There are many IVF centers sprouting up in India today. This is because there is a huge demand for treating infertile couples. This is hardly surprising, given the fact that over 10 million couples get married every year- and that 10% of these are going to be infertile.
It's also considered to be a highly lucrative field; and all gynecologists today want to start IVF clinics. They have the space and the money; and are happy to invest in starting an IVF lab because they think this will be highly profitable.
The trouble is that they forget that the IVF lab is only as good as the person who runs it. This scientist is called an embryologist - and the tragedy is that there just aren't enough embryologists in India right now. This is one of IVF's dirty little secrets - embryologists in India are in very short supply.
Since it takes 2-3 years of full time experience to become an expert embryologist, many IVF clinics today rely on traveling embryologists to treat their patients. These embryologists are very skilled; but they are also very busy, because they have to serve many clinics all over the country. This means that they can spend only 1-2 days at each clinic
This is why the doctors are forced to do " batch IVF". They group over 20-40 patients together, and treat them all in this 1-2 day window period
While this works well for young patients, the results are terrible for older women , because the doctor cannot tailor make or customise the treatment protocol for patients with poor ovarian reserve - they are forced to use a "one size fits all " approach.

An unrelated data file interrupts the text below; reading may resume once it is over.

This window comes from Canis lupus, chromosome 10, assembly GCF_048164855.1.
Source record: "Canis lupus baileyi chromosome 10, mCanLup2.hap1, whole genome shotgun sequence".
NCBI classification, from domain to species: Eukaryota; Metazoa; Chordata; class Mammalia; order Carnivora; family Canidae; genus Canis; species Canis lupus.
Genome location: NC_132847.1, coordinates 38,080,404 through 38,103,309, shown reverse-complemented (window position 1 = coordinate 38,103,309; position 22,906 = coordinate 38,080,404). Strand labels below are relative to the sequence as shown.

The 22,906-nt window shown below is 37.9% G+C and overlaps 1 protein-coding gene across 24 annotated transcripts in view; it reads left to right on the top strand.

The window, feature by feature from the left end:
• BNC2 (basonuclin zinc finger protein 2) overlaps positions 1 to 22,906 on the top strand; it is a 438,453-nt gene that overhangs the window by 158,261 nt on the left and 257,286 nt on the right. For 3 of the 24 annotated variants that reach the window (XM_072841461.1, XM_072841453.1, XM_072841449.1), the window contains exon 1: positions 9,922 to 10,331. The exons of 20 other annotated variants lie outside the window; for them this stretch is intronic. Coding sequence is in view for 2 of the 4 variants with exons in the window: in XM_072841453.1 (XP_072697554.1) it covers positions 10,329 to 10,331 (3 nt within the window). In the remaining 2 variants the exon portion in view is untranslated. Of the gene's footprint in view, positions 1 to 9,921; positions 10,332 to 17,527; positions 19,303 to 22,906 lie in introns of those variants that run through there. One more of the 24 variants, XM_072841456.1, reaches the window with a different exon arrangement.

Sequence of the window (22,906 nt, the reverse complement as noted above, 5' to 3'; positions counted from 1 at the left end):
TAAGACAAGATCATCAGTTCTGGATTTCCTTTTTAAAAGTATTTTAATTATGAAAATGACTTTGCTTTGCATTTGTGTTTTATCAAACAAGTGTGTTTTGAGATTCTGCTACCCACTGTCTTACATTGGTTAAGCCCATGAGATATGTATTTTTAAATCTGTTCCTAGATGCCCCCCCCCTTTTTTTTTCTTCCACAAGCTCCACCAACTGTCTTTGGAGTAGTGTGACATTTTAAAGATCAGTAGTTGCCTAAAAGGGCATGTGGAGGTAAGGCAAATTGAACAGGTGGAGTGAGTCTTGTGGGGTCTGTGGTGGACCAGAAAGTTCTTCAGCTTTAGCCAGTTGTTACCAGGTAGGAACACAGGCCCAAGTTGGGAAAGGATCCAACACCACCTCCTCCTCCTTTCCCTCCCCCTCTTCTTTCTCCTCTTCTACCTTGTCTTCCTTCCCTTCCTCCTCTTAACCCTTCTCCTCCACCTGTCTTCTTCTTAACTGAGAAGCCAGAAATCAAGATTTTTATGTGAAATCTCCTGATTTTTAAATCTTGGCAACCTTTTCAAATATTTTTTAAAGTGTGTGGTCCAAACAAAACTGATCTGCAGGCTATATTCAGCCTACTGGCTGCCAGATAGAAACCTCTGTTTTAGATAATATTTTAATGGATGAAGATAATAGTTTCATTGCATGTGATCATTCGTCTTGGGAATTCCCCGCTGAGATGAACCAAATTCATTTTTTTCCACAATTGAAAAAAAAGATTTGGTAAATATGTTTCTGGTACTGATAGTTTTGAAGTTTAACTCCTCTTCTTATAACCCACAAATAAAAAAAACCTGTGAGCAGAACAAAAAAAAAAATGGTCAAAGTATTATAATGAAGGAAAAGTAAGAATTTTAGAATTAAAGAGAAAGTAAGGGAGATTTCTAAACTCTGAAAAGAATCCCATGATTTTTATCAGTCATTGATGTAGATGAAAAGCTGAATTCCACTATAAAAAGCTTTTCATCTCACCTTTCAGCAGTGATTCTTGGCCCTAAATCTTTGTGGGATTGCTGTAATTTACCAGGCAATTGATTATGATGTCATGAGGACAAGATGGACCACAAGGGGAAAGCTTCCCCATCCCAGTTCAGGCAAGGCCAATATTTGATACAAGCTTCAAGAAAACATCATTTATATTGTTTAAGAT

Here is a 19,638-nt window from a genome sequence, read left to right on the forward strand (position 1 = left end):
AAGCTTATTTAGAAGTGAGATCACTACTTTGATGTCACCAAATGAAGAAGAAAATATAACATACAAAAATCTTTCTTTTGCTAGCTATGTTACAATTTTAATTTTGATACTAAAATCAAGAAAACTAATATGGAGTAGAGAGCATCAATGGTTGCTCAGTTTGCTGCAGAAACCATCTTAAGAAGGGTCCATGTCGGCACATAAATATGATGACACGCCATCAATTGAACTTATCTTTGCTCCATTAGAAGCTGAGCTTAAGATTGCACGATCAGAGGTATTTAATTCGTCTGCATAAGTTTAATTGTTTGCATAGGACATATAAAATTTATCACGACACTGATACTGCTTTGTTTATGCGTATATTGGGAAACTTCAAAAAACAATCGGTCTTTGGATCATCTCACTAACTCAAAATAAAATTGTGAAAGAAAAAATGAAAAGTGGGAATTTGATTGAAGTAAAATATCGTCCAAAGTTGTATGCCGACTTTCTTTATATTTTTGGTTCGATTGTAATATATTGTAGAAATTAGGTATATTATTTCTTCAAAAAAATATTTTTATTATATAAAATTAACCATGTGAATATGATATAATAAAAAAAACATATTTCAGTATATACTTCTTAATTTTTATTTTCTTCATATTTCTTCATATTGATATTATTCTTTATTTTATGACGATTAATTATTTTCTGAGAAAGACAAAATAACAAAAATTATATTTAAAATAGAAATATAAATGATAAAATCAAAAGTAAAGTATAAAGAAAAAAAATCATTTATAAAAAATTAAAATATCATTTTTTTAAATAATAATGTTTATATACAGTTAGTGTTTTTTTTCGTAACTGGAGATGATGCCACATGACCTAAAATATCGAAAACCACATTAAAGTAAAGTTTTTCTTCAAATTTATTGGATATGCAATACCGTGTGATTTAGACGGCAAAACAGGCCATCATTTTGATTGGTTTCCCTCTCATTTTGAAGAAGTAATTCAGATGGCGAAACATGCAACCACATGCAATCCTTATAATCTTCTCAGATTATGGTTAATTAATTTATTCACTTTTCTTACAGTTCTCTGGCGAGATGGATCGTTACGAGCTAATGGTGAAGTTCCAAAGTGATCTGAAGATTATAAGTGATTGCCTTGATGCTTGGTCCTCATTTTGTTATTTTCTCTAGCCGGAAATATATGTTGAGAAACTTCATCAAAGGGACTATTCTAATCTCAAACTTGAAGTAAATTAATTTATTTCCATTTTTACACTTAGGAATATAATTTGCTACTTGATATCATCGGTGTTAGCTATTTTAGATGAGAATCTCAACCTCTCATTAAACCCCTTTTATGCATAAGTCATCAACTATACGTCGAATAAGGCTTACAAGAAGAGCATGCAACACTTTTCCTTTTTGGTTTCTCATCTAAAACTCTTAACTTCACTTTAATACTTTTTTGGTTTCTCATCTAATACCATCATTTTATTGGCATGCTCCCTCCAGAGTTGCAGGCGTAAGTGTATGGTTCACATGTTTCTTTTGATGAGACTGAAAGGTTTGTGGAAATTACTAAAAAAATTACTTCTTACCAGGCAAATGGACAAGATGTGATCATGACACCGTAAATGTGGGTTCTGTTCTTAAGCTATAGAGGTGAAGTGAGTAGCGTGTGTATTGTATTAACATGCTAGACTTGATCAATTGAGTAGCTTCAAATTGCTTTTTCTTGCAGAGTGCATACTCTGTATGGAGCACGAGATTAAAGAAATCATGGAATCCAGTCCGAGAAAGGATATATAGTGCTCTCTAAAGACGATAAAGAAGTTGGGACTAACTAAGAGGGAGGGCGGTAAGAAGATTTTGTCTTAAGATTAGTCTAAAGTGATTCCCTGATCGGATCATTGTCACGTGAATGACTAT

The major benefit of this approach is that it's much more convenient and less expensive for the patients, because the do not need to travel out of town.
However, these clinics typically have a lower success rate because the embryologist cannot spend enough time on the " difficult " patients. He may have to do over 10 ICSI cycles in one day - and injecting over 100 eggs in a few hours can be fatiguing and stressful. Also, it's not possible to do justice to difficult and complex procedures such as TESE for patients with non-obstructive azoospermia.
Also, since they have to leave in 2 days, they cannot freeze the spare embryos - these are often "donated" to other patients or discarded
The documentation in these clinics is also poor, because the embryologist doesn't have the time to take photos of the embryos
Finally, the quality control leaves a lot to be desired . The embryologist needs to depend upon a technician to maintain the incubators and the IVF lab equipment - and when these are used only an episodic basis, they are often not in optimal working condition.
Please ask ! If your clinic does not have a full time embryologist, you might be better of finding one which does !